Look for next week's blog featuring a report directly from Byron Morales.....!

Together, we are the difference.
How can you help?

Thursday, May 3, 2012

AHMEN FUNdraiser!

When I was a little kid, I remember reading a story about this man who wore a bunch of hats.  He walked around town, and everywhere he stopped, he put on another hat.  I always thought this story a little confusing.  Why in the world would anyone want to wear more than one hat??  It doesn't work like that!  Twenty years later, and I finally understand....the story is about mission work.  Because when we all joined AHMEN fourteen years back, we were led to a bin with a hundred hats in it....and expected to wear all of them!

As many of us have come to find out, we signed on to do one thing, but we have ended up doing many others.  Bruce McFadden began volunteering on medical teams and has now designed AHMEN's online mobile database. Mary and Hugh Guffey signed up to volunteer as eye-care technicians and have now transformed what AHMEN is able to do in terms of eye-care. Dr. Tom Camp signed up to be a volunteer doctor and ended up helping found AHMEN!

The Gang is getting back together!
Even within a single mission team, team leaders ask members to wear many hats.  This weekend, for example, our "De La Montaña Al Mar" team will be having a FUNdraiser at the Lynn Car Show Saturday mornng, May 5, 2012 from 8-12.  Our chief FUNdraiser, Butterfly the Clown, has reserved a booth for our team to raise money, and she has asked us all to "put on an additional hat" by volunteering our support.  Brian Price is our team EMT, but he is going to put on another hat.  Lauren Watkins is our team journalist, and she is going to wear an extra hat.  Amanda Alldredge is a first-time AHMEN missionary but will be adding another hat to her wardrobe. Even Caden Camp, who is not even on the team, will be there donning an extra cap!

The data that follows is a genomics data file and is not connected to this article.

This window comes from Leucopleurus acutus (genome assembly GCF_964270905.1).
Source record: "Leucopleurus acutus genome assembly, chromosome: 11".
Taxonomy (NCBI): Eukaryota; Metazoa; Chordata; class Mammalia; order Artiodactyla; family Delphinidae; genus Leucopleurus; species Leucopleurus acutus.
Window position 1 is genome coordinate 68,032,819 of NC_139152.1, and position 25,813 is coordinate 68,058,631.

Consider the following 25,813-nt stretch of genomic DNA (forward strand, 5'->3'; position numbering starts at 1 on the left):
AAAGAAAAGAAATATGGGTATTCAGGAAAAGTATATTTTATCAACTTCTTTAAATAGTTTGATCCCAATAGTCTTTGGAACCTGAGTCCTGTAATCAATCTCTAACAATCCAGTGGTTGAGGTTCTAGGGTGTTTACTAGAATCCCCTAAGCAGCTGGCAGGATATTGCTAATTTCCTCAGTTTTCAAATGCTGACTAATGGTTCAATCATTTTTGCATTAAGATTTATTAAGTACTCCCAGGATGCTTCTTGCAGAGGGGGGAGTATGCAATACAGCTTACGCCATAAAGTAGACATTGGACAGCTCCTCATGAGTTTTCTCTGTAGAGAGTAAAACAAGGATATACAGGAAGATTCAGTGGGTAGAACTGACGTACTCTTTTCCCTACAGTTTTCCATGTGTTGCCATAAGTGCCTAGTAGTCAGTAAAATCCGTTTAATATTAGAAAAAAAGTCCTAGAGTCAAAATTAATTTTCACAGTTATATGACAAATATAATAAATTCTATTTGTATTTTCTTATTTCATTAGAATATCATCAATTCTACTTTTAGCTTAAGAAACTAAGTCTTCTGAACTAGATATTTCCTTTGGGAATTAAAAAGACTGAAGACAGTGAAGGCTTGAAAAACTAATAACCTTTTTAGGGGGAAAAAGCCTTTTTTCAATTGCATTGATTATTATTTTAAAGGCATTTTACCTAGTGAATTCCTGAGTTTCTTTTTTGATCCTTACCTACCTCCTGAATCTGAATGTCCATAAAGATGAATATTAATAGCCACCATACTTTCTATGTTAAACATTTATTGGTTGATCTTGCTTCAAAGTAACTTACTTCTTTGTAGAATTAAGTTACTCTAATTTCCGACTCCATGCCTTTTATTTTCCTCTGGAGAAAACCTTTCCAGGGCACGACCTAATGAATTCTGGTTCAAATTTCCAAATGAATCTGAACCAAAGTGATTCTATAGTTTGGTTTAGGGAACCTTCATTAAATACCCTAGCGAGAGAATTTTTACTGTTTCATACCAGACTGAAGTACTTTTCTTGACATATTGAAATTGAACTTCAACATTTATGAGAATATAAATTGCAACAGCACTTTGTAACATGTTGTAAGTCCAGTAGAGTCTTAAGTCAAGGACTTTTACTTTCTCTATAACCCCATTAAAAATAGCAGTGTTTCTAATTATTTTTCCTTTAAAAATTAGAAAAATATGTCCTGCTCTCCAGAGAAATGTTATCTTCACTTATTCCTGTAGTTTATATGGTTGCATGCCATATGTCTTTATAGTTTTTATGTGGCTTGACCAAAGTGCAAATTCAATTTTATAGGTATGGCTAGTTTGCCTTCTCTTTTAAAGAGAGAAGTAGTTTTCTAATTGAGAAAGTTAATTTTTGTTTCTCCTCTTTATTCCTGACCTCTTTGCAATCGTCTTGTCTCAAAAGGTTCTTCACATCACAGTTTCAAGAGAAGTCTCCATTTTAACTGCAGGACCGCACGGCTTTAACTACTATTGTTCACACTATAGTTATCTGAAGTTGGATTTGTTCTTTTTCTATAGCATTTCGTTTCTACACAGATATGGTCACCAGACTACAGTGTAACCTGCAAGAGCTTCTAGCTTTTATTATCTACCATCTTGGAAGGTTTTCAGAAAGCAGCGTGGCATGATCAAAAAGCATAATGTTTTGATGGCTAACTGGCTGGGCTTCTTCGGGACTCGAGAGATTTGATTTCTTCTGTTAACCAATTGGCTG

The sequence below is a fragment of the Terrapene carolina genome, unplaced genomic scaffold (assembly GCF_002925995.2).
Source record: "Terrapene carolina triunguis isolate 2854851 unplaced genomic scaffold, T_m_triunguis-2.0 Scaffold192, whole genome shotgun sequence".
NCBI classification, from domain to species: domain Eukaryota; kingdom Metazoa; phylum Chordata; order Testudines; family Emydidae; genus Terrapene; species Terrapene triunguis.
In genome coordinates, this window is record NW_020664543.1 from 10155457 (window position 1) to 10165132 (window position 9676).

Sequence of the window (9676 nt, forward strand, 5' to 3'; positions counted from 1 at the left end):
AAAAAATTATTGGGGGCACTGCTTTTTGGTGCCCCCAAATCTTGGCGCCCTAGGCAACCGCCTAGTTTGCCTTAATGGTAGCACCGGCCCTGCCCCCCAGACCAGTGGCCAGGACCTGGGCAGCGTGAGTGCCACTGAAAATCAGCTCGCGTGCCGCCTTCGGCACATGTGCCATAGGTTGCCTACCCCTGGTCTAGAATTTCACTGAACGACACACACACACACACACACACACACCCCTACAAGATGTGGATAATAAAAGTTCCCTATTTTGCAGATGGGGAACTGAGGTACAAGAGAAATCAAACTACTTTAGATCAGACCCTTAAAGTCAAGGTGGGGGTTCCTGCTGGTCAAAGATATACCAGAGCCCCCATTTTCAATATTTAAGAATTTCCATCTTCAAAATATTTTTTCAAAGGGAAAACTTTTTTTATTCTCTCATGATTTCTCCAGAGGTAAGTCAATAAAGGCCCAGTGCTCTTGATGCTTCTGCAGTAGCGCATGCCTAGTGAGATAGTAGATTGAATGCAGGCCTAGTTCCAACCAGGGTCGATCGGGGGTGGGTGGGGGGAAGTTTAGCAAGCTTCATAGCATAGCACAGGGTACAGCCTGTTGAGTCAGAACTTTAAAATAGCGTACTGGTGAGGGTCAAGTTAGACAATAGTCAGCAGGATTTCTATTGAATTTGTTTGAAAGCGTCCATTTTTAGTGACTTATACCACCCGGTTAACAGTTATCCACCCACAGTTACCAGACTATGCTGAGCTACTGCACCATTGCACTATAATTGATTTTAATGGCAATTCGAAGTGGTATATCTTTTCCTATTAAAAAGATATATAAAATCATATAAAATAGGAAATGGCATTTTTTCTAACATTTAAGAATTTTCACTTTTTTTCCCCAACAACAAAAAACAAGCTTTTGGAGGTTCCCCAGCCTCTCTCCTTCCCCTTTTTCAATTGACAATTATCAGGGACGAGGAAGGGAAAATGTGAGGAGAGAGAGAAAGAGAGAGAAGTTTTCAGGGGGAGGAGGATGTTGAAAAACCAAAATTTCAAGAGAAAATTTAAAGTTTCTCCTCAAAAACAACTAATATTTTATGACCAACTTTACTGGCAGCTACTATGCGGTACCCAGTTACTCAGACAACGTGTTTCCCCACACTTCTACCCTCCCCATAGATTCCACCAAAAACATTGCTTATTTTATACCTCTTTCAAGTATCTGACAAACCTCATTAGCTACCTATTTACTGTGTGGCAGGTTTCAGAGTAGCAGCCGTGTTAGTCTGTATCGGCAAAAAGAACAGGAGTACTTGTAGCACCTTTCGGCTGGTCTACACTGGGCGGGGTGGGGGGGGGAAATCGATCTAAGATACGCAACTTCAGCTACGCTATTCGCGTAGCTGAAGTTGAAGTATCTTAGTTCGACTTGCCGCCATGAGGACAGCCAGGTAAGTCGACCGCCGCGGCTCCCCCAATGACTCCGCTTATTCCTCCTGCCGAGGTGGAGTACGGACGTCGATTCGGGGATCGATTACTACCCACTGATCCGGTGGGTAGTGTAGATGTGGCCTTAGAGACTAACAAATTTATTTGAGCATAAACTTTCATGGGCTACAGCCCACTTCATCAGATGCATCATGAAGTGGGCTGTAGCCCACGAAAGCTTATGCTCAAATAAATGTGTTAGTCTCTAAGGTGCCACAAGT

Butterfly will be painting faces and making balloon animals for anyone who needs a smile.  Caden Camp will be giving out free 5-10 minute massages for anyone needing stress relief.  Neither will accept money for themselves, only donations for the team....What a hat to wear!  We will also be raffling off a $25 Wal-Mart Gift Card, a $25 AutoZone Gift Card, TWO Car Wash kit, and a free 45-minute massage.  Tickets will only be $1 so make sure you come on out and buy at least $5 worth!

So what do you think?  Are you ready to add another hat to your repertoire?  Invite everyone you know to come on out to the Lynn Car Show, look at some classic cars, eat a corn dog, buy some raffle tickets, get your face painted, and help spread the good news of what AHMEN is all about!
May 5, 2012 from 8-12 AM Come for however long you can!
The address is:
Lynn School                
1129 W. Main
Lynn, Al 35575
Contact me at ahmen.info@gmail.com for more info!
Together, we are the difference. 
How can you help?